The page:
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Chef renames restaurant from nonbinary child’s deadname to their chosen name

"I care about my kiddo and, you know, him being able to have a safe and happy life," says Dave Heide, owner of Ollie's in Madison, Wisconsin.
The Heide family
The Heide familyCourtesy Dave Heide
/ Source: TODAY

When 16-year-old Ollie came out to his parents as nonbinary two years ago, his dad, Dave Heide, says he didn't bat an eye.

"I was like, 'OK, cool, what's up? Is there something else going on or...?'" Heide tells "He was like no, I'm coming out!' and I was like, 'Oh, OK, cool.'"

There was never any question to Heide and his wife that they'd support their kid — who uses both he/him and they/them pronouns — at any cost.

So when it came to the question of the name of the family's restaurant, which was Ollie's deadname, or name prior to transition, Heide asked his son what he wanted to do.

Initially, Ollie had been on board to leave restaurant's name as-is, but after a while, it started to wear on him.

"We had talked about it before and I had a lot of connection to it since I’d grown up with it," Ollie tells "But it just it got getting harder and harder to see my old name, huge on the side of the road. And my dad just kept listening and tried to come up with a bunch of different solutions, and then decided to change it."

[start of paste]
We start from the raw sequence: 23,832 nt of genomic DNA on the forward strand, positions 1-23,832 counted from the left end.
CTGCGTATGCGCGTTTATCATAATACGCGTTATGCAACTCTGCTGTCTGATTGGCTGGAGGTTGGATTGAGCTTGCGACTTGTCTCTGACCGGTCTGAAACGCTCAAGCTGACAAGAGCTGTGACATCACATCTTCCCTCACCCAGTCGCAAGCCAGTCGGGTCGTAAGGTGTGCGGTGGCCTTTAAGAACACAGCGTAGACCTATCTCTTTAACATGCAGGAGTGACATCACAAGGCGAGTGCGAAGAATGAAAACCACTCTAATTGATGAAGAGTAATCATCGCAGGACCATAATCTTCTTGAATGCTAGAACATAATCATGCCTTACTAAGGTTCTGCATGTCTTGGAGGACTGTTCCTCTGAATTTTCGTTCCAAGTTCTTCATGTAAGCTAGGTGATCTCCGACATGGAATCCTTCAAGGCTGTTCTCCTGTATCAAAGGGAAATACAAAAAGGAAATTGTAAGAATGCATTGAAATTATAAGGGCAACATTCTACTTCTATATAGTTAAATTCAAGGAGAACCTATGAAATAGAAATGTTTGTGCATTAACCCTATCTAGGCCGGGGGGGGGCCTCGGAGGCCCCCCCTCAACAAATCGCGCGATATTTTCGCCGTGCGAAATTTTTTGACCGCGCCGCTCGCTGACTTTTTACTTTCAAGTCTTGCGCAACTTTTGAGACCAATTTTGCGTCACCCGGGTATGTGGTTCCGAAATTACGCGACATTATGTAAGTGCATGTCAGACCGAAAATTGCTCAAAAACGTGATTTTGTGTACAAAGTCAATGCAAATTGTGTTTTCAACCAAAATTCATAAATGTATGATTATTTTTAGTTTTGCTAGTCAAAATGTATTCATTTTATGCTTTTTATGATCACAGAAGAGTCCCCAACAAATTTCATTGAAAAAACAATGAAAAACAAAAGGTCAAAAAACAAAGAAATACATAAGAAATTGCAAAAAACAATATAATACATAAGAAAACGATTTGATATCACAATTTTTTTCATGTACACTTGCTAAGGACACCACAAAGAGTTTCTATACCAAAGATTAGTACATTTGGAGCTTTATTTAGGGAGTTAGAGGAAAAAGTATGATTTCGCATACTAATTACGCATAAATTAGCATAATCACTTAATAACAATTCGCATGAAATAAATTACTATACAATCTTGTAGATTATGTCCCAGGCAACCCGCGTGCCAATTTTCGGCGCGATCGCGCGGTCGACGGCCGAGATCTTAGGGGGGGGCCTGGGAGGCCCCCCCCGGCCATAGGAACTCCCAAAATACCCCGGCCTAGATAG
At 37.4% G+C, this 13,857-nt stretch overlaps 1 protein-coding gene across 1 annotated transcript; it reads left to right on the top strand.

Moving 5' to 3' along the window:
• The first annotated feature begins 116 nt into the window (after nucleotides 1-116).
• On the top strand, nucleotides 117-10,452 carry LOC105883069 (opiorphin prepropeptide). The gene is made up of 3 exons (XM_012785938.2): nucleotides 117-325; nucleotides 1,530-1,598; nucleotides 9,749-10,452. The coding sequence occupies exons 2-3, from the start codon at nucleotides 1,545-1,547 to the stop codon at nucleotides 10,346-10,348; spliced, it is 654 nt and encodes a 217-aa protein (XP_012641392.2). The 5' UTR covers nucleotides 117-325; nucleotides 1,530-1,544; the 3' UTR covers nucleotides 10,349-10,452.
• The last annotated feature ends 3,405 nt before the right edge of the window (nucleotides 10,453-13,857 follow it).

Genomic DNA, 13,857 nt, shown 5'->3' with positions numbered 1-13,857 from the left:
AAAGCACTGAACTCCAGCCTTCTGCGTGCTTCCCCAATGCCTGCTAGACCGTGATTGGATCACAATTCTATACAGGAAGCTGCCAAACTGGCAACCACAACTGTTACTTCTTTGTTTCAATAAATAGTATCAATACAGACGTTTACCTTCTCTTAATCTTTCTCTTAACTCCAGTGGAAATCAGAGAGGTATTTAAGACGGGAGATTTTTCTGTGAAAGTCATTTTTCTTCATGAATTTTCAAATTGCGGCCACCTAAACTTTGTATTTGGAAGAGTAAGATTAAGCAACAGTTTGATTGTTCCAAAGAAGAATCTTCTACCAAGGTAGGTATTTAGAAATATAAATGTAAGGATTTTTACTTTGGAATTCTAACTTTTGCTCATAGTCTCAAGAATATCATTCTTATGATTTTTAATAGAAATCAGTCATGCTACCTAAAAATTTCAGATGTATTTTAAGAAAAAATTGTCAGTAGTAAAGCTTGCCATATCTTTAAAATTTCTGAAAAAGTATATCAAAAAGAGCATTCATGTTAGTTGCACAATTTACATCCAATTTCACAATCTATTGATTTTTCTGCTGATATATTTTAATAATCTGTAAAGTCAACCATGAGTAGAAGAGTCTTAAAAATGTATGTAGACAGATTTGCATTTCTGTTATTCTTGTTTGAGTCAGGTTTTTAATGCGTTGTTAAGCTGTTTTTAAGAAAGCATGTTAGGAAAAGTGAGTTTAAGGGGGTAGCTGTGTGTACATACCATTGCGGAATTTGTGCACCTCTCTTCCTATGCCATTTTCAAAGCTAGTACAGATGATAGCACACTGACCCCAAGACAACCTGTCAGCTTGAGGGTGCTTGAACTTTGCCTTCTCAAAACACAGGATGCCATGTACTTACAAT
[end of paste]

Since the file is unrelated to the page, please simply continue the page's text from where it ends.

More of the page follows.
The original restaurant was a fine-dining New Orleans restaurant that put Heide on the culinary map when it opened more than 15 years ago in Madison, Wisconsin, but it meant many of Ollie's new high school teachers knew of his dad — and, by extension, Ollie's deadname.

Ollie adds that many of his teachers weren’t aware of “how big of an issue it is to say someone’s deadname like that in the classroom.”

“And there is just that dread of like, as soon as someone brings up my dad, I knew ... the whole class was going to know my deadname now.”

Heide says that changing the name was the clear and obvious choice for him. He says that when he asked Ollie again if he wanted to change the restaurant name, his son had been nervous to say yes.

"He was like, 'Only if that's OK,'" Heide says. "And I was like, 'Of course, I don’t give a s--- about my brand or whatever ... I care about my kiddo and, you know, him being able to have a safe and happy life.”

Heide adds that trans people have a lower life expectancy as a result of "the amount of cases of suicide and whatnot."

Heide and Ollie in front of the bar the teen helped design inside the restaurant.
Heide and Ollie in front of the bar the teen helped design inside the restaurant.Courtesy Dave Heide

But instead of just re-name the establishment, Heide decided to revamp the place entirely. The new restaurant, now called Ollie's, is fast-casual and features family-favorite foods.

"So, it's like smash burgers and Detroit-style pizza and Mediterranean food, like euros and falafel and that kind of stuff, but we do it all with a chef-forward approach," Heide explains. They also make everything from scratch, he says.